Santa Fe Living Treasures – Elder Stories

<<Back to Treasures Index
Elias & Tona Maes

Elias & Tona Maes


Honored August, 1988

Elias & Antonia 'Tona' P. Maes

One of Santa Fe's most beloved couples, Tona and Elias Maes lived a traditional way of life that has just about faded from the streets and the plaza into memory. Raising thirteen children—ten girls and three boys—in a small, century-old adobe house inherited from Elias's grandmother, they lived a life close to their Agua Fria community and their church, Our Lady of Guadalupe. Elias was also a prominent member of La Union Protectiva, a burial society. The couple lent spirit to weddings and fiestas around town. Skilful dancers, they were often called on to lead grand marches at wedding celebrations.

A plasterer by trade, Elias, born in 1904, made his own mortar and worked in the old style of lathe and plaster, tending to many of Santa Fe's historic homes and buildings. He remained in this profession over sixty years. "My first trade was a baker," he recalled, "and then I joined the National Guard and cooked there for eight years. That's my life. I did all kinds of work." In 1968, he retired from the Museum of New Mexico, where he worked as a guard. In wartime he worked at Los Alamos National Laboratory, as a carpenter, plasterer, guard, and cook. "I try to do everything," he told us.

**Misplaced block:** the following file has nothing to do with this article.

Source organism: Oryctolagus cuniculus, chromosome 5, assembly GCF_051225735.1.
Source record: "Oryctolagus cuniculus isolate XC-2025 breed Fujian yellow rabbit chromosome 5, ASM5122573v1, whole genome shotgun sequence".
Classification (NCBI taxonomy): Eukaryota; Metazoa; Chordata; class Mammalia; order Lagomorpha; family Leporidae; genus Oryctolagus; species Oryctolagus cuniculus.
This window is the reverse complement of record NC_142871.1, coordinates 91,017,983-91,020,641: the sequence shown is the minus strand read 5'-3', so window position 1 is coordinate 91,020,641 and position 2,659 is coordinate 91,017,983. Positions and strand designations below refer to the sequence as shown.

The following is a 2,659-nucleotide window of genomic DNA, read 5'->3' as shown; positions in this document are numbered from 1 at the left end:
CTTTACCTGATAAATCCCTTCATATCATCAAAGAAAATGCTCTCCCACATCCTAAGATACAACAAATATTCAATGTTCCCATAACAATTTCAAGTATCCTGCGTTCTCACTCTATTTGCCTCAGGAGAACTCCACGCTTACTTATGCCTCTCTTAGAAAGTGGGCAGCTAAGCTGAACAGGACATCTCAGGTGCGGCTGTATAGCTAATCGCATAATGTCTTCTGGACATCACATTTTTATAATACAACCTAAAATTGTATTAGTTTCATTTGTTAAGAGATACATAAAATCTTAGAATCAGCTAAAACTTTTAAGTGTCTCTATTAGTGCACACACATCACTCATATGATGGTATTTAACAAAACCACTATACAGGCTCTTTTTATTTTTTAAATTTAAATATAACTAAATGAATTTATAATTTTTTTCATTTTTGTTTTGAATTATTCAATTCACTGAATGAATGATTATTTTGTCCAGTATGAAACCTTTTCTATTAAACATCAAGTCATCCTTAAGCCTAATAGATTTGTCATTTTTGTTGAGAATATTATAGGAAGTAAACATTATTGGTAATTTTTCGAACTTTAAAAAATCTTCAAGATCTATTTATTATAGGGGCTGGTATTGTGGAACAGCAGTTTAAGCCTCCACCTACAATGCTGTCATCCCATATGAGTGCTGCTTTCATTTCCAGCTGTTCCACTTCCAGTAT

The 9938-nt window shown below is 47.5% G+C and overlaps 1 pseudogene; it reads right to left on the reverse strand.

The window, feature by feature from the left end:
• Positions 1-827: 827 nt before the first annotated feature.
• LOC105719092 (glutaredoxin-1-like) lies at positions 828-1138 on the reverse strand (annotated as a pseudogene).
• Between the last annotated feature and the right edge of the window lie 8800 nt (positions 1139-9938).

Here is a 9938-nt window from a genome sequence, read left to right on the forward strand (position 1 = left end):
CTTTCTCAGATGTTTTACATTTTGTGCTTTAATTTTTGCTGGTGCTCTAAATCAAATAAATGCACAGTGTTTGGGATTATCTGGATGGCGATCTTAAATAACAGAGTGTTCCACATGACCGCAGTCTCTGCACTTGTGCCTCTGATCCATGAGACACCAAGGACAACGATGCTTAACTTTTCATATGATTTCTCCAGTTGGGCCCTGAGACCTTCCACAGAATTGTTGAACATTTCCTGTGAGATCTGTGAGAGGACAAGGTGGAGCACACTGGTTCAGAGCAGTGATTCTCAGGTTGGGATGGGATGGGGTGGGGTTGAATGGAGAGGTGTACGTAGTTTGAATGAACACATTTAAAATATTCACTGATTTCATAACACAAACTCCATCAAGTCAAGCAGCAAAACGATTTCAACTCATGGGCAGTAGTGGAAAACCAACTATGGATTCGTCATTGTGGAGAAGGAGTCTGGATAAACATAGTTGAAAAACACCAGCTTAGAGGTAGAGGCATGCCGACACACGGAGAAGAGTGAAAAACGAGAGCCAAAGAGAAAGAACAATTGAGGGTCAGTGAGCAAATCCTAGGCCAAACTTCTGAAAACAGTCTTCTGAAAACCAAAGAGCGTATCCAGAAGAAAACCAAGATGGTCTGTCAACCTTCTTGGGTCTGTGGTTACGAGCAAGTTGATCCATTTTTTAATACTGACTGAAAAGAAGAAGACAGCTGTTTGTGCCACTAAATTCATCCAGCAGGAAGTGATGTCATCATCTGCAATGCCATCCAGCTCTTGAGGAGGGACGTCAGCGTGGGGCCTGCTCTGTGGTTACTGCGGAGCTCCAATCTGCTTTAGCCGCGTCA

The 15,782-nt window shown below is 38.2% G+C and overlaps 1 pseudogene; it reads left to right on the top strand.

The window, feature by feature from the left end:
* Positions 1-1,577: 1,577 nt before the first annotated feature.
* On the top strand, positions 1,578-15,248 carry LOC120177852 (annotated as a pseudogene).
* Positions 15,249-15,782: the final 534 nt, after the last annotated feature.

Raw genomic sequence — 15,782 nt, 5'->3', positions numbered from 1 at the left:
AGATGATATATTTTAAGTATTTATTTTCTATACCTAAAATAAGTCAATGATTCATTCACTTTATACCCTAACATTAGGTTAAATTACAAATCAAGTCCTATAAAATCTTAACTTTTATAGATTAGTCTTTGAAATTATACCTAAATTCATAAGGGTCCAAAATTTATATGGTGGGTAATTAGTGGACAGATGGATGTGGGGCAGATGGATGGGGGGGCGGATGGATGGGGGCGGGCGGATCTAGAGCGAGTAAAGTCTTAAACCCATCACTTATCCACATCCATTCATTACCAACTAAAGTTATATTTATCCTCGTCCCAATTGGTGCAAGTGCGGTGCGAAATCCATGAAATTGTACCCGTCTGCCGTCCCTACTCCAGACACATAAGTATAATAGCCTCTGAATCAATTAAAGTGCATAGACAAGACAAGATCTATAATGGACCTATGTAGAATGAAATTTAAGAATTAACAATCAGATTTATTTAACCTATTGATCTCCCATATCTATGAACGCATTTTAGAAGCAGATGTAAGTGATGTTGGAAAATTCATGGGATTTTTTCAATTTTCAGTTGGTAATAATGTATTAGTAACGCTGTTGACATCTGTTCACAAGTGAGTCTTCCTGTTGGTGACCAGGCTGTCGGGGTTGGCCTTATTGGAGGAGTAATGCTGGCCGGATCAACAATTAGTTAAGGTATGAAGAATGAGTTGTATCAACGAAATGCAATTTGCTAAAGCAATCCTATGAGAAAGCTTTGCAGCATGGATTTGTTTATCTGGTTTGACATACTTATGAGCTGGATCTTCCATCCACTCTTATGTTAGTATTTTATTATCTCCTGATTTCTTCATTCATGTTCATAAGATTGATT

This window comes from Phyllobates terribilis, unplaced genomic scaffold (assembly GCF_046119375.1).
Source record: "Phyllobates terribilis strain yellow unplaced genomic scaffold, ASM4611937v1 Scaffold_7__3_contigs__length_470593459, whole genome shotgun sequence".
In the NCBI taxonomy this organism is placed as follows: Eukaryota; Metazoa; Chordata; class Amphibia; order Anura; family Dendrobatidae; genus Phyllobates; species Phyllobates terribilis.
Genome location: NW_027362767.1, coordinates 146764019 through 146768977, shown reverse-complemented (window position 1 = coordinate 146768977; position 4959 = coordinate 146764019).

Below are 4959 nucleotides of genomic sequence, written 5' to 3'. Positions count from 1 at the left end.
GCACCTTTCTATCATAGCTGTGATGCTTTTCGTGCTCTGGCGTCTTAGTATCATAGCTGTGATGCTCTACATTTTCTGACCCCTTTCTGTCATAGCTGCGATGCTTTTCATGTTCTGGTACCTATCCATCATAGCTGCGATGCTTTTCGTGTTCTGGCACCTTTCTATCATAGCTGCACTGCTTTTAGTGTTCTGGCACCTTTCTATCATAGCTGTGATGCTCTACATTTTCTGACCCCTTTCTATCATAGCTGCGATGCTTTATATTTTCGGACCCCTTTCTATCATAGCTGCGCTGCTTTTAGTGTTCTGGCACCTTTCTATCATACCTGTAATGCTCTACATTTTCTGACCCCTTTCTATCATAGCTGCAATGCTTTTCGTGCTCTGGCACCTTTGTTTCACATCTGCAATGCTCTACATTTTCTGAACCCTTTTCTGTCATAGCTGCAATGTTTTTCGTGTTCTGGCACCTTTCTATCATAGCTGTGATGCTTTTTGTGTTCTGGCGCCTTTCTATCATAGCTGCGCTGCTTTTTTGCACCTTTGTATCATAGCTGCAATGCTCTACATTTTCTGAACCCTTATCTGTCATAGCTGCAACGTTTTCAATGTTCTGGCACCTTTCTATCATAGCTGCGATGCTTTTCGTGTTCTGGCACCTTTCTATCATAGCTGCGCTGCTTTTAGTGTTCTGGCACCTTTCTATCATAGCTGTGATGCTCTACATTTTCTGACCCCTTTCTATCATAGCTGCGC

In his youth, Elias was a professional boxer. Later he gained quite a reputation as a musician. For thirty years he played bass drum in a brass band that gave regular concerts on the gazebo that once stood at the center of the plaza. "I like to beat," he explained. He also sang for the Conquistadores, a band that played at Fiesta de Santa Fe, in La Fonda Hotel, and he was proud of the fact that his voice could carry great distances. He would use a megaphone, but never a microphone.

Please see Volume 1 for complete text.
Photo ©1997 by Joanne Rijmes